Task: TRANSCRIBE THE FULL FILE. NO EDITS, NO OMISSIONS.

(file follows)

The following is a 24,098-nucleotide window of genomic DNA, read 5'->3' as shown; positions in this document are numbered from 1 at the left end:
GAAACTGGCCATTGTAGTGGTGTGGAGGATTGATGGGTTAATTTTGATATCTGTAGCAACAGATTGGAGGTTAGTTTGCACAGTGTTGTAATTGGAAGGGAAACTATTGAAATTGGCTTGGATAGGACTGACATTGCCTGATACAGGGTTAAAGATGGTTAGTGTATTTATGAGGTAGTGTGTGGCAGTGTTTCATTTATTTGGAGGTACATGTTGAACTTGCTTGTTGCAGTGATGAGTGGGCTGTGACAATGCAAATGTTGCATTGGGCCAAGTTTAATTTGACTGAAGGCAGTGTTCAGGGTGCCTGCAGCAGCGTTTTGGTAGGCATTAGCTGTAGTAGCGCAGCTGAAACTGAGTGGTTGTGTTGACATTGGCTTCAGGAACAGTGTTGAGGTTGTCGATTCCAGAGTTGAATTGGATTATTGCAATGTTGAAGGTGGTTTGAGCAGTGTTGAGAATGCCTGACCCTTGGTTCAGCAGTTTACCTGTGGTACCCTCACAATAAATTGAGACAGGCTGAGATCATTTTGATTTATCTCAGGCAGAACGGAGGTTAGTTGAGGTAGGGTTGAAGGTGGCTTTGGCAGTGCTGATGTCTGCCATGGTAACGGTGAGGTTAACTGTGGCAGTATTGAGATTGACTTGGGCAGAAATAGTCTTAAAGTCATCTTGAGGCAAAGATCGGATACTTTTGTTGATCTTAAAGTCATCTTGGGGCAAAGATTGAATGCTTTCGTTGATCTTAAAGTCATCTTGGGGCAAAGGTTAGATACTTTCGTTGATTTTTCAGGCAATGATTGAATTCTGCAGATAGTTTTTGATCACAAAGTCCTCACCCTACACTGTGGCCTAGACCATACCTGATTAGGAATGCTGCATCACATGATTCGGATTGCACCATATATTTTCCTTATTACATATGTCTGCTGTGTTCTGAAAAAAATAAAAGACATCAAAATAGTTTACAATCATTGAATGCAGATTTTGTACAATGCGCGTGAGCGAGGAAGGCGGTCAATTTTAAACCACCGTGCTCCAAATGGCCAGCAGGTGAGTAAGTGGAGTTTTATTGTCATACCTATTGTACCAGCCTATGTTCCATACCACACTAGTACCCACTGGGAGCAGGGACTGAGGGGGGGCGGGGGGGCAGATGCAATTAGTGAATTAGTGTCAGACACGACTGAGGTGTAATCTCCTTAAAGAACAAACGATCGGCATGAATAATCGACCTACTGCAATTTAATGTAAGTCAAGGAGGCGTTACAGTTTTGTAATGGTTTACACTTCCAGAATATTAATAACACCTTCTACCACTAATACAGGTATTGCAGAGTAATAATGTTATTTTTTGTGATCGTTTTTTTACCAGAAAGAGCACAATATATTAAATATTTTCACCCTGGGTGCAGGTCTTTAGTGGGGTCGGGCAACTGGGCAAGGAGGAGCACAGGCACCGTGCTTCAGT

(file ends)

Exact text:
The following is a 24,098-nucleotide window of genomic DNA, read 5'->3' as shown; positions in this document are numbered from 1 at the left end:
GAAACTGGCCATTGTAGTGGTGTGGAGGATTGATGGGTTAATTTTGATATCTGTAGCAACAGATTGGAGGTTAGTTTGCACAGTGTTGTAATTGGAAGGGAAACTATTGAAATTGGCTTGGATAGGACTGACATTGCCTGATACAGGGTTAAAGATGGTTAGTGTATTTATGAGGTAGTGTGTGGCAGTGTTTCATTTATTTGGAGGTACATGTTGAACTTGCTTGTTGCAGTGATGAGTGGGCTGTGACAATGCAAATGTTGCATTGGGCCAAGTTTAATTTGACTGAAGGCAGTGTTCAGGGTGCCTGCAGCAGCGTTTTGGTAGGCATTAGCTGTAGTAGCGCAGCTGAAACTGAGTGGTTGTGTTGACATTGGCTTCAGGAACAGTGTTGAGGTTGTCGATTCCAGAGTTGAATTGGATTATTGCAATGTTGAAGGTGGTTTGAGCAGTGTTGAGAATGCCTGACCCTTGGTTCAGCAGTTTACCTGTGGTACCCTCACAATAAATTGAGACAGGCTGAGATCATTTTGATTTATCTCAGGCAGAACGGAGGTTAGTTGAGGTAGGGTTGAAGGTGGCTTTGGCAGTGCTGATGTCTGCCATGGTAACGGTGAGGTTAACTGTGGCAGTATTGAGATTGACTTGGGCAGAAATAGTCTTAAAGTCATCTTGAGGCAAAGATCGGATACTTTTGTTGATCTTAAAGTCATCTTGGGGCAAAGATTGAATGCTTTCGTTGATCTTAAAGTCATCTTGGGGCAAAGGTTAGATACTTTCGTTGATTTTTCAGGCAATGATTGAATTCTGCAGATAGTTTTTGATCACAAAGTCCTCACCCTACACTGTGGCCTAGACCATACCTGATTAGGAATGCTGCATCACATGATTCGGATTGCACCATATATTTTCCTTATTACATATGTCTGCTGTGTTCTGAAAAAAATAAAAGACATCAAAATAGTTTACAATCATTGAATGCAGATTTTGTACAATGCGCGTGAGCGAGGAAGGCGGTCAATTTTAAACCACCGTGCTCCAAATGGCCAGCAGGTGAGTAAGTGGAGTTTTATTGTCATACCTATTGTACCAGCCTATGTTCCATACCACACTAGTACCCACTGGGAGCAGGGACTGAGGGGGGGCGGGGGGGCAGATGCAATTAGTGAATTAGTGTCAGACACGACTGAGGTGTAATCTCCTTAAAGAACAAACGATCGGCATGAATAATCGACCTACTGCAATTTAATGTAAGTCAAGGAGGCGTTACAGTTTTGTAATGGTTTACACTTCCAGAATATTAATAACACCTTCTACCACTAATACAGGTATTGCAGAGTAATAATGTTATTTTTTGTGATCGTTTTTTTACCAGAAAGAGCACAATATATTAAATATTTTCACCCTGGGTGCAGGTCTTTAGTGGGGTCGGGCAACTGGGCAAGGAGGAGCACAGGCACCGTGCTTCAGT